Selvee Pandoriya


Sehr (Community Forest)

Sahariya, which translates to ‘forest dwellers’, is the native community of the north-western Madhya Pradesh. Though as a part of Central Highlands for many centuries, Sahariyans are unacknowledged and unrecognized as an integral part of the society. Madkheda, a village near the Shivpuri plateau, is inhabited by Sahariyans encapsulated by forests of gum-bearing trees. Gum tapping has been a prime source of livelihood which is still followed among the Sahariyans. They have treasured the knowledge of sustainable and scientific methods of gum tapping for ages. But over time mass exploitation and pressurized market industries has rapidly shifted the purpose and pace of gum tapping. An indigenous practice regulated and sustained by culture and traditional wisdom had turned into a destructive practice. The ownership of gum tapping and its main economic benefits are being taken over by other external forces of political and industrial power. Consequently, the stress on the forest has increased and unsustainable activities have degraded them and the quality of gum procured. Reduction in forest cover, absence of control mechanisms from within the community, lack of ownership and opportunities, and misguided gum-tapping practices have led to irreversible negative changes to the landscape and the culture. Further, conservation laws and restrictions have severed the community from their forests. The project considers an element of culture as symbolic motivation. A niche called aala on the walls of the Sahariyan dwellings. Sehr is a community-based project intended to regenerate local forests around Madkheda through cultivation. Gum tapping practice as a base, it aims at providing this community with land for cultivating gum-bearing trees for yield. It programmatically intends to mend the gap between the produce and the market by providing a collective that helps to formalise direct benefits to the community. And community authorization, sense of ownership and strengthened economy as an output. Keeping this interwoven land-culture relationship as a tool, it symbolically considered niche called aala as its concept. This niche in many ways relates to the existing conditions of Madkheda and its forests. Considering the village as a niche in itself, the forests around the village illustratively symbolizes Mandana art that decorates the periphery of the niche. With time like the Mandana art that faded, the niche that got chipped and worn and the diya which lit it once missing, it’s a symbol that relates to the current state of Sahariyan existence. The project aspires rekindling this spirit and belongingness that the community has started to lose due to the present-day issues of survival and sustenance. The project inserts with an understanding of the topographical layer and cultural layer superimposed over time. It primarily considers three physical layers - hydrology, topography, and vegetation which is provided with associated interventions. These interventions are integrated to create a model for cultivated forest through the Agro-Silvi-Pastoral System at community level. It also attempts to acknowledge and formalise the TEK of the Sahariyans and envisions becoming a demonstrative system for other villages with similar socio-ecologic context.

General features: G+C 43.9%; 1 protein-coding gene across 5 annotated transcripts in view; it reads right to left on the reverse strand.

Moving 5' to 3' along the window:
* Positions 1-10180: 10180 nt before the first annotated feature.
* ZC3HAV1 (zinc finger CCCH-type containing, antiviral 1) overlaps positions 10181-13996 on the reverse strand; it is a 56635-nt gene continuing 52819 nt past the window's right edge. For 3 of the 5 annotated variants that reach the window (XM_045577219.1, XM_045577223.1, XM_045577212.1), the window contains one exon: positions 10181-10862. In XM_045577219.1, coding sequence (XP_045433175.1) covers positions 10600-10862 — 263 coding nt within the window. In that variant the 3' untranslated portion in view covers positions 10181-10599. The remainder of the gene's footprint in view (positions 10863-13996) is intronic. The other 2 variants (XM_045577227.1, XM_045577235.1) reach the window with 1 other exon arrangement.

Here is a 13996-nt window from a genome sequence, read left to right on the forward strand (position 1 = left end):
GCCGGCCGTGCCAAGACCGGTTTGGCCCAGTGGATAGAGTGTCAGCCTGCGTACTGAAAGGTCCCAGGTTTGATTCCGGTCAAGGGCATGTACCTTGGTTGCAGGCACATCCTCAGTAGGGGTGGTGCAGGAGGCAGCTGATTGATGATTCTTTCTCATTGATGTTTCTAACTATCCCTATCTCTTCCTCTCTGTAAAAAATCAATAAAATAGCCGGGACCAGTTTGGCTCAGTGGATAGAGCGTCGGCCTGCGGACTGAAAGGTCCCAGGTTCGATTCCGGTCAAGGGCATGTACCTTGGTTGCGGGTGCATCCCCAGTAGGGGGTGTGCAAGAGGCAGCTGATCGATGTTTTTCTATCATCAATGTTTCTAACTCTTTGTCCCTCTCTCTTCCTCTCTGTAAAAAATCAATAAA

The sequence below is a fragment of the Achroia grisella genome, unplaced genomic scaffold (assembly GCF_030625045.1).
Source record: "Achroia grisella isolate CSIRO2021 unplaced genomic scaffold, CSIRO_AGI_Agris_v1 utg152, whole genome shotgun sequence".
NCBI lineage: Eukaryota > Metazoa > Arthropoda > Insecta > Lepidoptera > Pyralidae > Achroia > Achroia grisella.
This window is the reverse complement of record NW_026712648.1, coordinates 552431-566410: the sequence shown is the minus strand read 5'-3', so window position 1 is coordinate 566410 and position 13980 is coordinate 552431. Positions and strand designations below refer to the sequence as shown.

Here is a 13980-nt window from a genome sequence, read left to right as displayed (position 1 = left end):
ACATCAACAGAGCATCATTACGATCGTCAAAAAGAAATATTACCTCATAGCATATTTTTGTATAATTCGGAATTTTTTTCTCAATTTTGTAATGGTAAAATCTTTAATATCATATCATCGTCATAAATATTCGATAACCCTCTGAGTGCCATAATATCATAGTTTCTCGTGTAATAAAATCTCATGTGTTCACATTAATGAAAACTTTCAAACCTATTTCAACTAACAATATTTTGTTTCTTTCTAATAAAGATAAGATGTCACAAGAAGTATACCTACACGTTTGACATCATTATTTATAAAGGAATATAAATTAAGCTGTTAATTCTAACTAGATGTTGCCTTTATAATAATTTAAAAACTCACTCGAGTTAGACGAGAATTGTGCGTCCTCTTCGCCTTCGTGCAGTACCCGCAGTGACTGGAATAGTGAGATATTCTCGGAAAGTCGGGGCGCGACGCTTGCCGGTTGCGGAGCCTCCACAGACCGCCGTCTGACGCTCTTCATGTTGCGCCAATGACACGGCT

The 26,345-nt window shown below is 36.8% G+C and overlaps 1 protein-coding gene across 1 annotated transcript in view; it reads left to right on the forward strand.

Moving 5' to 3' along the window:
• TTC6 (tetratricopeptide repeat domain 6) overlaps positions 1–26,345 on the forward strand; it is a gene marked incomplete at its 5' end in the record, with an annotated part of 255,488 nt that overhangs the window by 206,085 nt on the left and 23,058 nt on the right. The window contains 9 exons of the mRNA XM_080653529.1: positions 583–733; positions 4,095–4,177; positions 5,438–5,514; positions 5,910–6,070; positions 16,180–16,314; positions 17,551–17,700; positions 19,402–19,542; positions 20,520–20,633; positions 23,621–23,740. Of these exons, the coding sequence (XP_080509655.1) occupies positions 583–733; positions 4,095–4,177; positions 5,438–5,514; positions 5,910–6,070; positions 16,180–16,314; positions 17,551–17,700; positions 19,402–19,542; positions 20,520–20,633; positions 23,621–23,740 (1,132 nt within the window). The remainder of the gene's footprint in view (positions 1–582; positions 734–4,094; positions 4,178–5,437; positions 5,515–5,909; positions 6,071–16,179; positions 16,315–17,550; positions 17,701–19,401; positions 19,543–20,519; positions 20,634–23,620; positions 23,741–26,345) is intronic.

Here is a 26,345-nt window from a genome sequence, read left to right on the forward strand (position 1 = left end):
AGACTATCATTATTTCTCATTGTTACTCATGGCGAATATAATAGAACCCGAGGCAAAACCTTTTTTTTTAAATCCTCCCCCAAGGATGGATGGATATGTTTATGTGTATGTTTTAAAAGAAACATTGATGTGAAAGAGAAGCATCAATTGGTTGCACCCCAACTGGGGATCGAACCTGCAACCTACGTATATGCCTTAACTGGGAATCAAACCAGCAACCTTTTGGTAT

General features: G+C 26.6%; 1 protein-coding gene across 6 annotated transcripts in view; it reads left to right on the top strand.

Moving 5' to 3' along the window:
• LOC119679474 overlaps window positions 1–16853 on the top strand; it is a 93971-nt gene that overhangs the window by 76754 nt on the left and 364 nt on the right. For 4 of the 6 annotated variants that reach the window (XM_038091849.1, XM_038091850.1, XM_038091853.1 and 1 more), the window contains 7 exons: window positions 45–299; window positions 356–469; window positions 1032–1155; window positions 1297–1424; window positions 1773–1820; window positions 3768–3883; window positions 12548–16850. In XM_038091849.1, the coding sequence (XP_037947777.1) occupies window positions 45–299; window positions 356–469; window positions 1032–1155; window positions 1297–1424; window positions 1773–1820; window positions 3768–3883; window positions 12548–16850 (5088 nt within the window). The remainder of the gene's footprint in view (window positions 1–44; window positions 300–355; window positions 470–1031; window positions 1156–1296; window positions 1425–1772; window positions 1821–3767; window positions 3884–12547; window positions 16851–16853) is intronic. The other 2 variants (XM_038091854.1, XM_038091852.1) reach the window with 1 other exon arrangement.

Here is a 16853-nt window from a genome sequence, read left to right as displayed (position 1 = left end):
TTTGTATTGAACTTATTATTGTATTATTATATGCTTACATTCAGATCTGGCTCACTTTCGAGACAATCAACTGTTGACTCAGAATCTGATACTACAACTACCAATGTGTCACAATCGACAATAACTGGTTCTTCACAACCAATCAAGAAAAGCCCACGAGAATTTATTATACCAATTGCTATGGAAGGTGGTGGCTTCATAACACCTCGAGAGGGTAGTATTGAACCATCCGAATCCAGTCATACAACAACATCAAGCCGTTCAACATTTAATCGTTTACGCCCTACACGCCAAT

View Additional Work

Report Content

Traces | Tracing Niches

Grain Map and Sections

Accretions | Aala - niche in the wall

Anomalies | Degradation of forest | Excess pressure on ecology | Loss of tradition

Materializing a vision | Recarving the Niche

Idea of palimpsest as a tool and metaphor | Aala - niche in the wall

Site selection and analysis

Conceptualization | Zoning | System thinking

Design development - Imagining/crafting/visualizing design

Design development - Imagining/crafting/visualizing design